Staten Island columnist wants to build hockey arena, because he doesn’t understand how cities work

New York City has already built several billion dollars of new sports venues for the Yankees, Mets, Brooklyn Nets, Brooklyn Cyclones, and Staten Island Yankees, much of it with public money, but why stop there? There’s still that talk of a $400 million NYC F.C. stadium at the most inaccessible tip of Manhattan, plus why even limit yourself to teams that actually exist?

The idea of a 5,000-7,000-seat indoor entertainment and sport facility with a harbor view hit a nerve with Staten Islanders.

Some folks loved the idea of an Island building large enough to house a minor league hockey franchise and also play host to big-time entertainment.

A few hated it.

Others thought it impossible.

But plenty are interested.

Admittedly, this appears to be less an actual plan than just a Staten Island Advance columnist with a crazy idea and a soapbox. I wouldn’t even have mentioned it, in fact, if not for this quote from a College of Staten Island finance and accounting professor:

“Why not an arena?” asks [Jonathan] Peters, who tried virtually single-handedly for years to get the city seriously interested in a revival of commuter rail service on the Island. “Staten island is the same size as Detroit and Miami. Would people in those cities be surprised if something like that was built in their town?”

Where to even begin? I could start with the fact that Staten Island (population 472,621) isn’t anywhere close to the population of metro the city of (sorry, you know what I meant, right?) Detroit (688,701), but that’d be missing the main stupid here. I hate to even have to point this out, but: The city of Miami (which is indeed about the same population as Staten Island) is at the center of a metro area population of six million people. Staten Island is at the center of a population of 20 million people, of course, but it’s an area that already has multiple sports arenas, and a couple dozen existing sports teams, all of which people can choose to go to instead of the hypothetical Staten Island Ice Weasels. In fact, let’s take a look at what happens when you drop a Staten Island baseball team into a market with five to ten other baseball options, depending on where you draw the lines for “market”:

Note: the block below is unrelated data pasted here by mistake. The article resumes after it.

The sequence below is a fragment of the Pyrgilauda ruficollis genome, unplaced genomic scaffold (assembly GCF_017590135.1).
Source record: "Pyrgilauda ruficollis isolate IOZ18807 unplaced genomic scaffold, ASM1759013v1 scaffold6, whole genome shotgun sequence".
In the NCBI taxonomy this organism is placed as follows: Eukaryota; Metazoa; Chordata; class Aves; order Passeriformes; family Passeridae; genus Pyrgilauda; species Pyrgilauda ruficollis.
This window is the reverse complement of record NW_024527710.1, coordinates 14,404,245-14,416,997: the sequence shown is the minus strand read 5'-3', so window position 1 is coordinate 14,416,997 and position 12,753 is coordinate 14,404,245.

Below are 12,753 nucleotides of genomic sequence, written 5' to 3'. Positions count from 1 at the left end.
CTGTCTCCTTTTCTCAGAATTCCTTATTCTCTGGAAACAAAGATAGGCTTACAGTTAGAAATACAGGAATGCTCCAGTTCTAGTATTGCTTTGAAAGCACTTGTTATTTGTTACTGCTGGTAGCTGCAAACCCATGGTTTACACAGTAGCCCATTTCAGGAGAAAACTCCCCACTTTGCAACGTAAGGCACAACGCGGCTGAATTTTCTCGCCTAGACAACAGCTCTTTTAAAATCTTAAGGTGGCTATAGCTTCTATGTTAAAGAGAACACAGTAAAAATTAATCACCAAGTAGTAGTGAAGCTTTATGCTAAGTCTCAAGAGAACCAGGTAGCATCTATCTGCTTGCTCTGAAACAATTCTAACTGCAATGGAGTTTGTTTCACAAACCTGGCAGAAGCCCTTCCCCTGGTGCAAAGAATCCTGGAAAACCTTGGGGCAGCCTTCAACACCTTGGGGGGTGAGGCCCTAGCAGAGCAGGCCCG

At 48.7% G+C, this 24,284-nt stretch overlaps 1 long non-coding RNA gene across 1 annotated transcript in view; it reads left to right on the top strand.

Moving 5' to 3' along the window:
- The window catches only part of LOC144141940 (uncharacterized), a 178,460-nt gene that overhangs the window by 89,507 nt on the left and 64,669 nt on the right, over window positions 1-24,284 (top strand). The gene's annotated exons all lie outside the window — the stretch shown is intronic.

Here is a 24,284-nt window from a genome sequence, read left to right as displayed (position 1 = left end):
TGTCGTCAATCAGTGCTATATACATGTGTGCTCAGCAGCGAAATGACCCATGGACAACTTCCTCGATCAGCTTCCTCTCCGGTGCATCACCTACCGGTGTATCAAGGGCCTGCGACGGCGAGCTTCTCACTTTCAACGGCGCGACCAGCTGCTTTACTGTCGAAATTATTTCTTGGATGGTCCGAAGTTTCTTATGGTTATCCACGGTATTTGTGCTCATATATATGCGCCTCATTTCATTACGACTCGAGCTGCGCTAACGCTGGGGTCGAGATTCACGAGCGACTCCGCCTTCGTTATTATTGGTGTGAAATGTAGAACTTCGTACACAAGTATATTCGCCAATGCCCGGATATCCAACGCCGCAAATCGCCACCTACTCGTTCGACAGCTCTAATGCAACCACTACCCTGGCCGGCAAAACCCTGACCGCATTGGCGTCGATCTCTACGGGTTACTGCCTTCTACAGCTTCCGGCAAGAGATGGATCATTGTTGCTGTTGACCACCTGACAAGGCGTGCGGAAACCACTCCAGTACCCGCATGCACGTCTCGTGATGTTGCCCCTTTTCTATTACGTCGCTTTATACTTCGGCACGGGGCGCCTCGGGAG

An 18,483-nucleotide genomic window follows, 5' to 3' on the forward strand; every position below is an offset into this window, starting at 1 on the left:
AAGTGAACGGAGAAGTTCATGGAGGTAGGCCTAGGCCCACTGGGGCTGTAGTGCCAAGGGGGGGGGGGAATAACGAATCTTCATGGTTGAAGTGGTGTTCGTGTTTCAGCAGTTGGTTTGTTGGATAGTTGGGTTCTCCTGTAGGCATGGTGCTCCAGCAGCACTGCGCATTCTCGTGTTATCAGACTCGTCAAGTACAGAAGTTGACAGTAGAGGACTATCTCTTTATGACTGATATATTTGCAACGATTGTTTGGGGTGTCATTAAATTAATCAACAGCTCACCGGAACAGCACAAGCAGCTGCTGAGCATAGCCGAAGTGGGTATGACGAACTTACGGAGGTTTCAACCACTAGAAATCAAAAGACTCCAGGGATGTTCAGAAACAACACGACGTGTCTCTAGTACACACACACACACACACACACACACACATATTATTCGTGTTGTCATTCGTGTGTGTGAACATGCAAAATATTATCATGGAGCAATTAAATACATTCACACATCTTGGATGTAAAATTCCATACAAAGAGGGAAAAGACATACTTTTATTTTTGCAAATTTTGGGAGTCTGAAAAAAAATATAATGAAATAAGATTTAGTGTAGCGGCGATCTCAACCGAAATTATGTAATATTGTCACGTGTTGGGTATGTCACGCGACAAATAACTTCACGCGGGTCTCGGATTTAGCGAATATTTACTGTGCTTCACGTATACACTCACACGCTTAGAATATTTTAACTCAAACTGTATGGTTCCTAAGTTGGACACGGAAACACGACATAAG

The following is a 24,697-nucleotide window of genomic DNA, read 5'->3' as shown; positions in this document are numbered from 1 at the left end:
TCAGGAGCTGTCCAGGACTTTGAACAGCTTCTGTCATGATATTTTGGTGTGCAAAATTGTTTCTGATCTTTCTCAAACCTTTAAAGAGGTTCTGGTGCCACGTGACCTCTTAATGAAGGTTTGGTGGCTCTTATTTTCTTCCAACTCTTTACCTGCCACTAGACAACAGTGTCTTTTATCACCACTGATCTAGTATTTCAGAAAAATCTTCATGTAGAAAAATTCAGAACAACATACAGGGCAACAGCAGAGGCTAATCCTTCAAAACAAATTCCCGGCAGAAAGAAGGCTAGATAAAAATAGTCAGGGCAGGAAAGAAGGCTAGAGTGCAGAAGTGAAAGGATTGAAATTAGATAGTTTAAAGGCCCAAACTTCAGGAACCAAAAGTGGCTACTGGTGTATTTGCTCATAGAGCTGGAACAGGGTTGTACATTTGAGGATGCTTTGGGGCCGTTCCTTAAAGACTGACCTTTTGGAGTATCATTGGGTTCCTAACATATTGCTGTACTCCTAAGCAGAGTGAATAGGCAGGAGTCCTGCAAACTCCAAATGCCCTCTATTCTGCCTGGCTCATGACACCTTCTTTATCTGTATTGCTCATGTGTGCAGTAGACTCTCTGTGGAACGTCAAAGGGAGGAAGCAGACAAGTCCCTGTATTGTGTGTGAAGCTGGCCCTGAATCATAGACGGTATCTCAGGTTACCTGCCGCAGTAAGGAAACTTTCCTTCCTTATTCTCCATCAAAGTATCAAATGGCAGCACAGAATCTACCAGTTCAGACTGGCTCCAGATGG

Screen Shot 2015-07-13 at 9.10.50 AMThat’s a whole lot of meh, there.

Anyway, I mostly mention all this just to shake my head sadly at what can make it into the newspaper these days. So long as you can find some half-baked policy claims to point to (“Development drives down crime”!) and some local officials willing to say it’s not a totally crazy idea, that is. If you’re just a regular person who wants to build a space elevator in your backyard, don’t try this at home.

TV report: El Paso won’t get MLS team without downtown stadium, also won’t get MLS team regardless

A report from KVIA-TV notes that if El Paso wants an MLS franchise, it will need to build a downtown stadium, given league commissioner Don Garber’s remarks last week about plans for an expansion team in Miam — wait, what? El Paso?

The City of El Paso had several Quality of Life Bond project meetings prior to putting projects on the ballot in November 2012 and several El Pasoans said they wanted a major league soccer stadium, estimated to cost between $100 million and $120 million. The soccer stadium project was not put on the ballot.

Okay, so “several” people in El Paso would like to get an MLS team, but there is no actual plan for a stadium. Also, El Paso is not going to get an MLS team. It’s not, right?

In March, Garber was asked about the possibily of expanding to several cities, including Austin and San Antonio.

“It’s premature for both markets. …. Expanding in Texas is something that is likely to happen,” Garber said. “Where that happens, when that happens is still to be seen.”

El Paso is not going to get an MLS team. But you know what they say: As goes Albuquerque, so goes El Paso.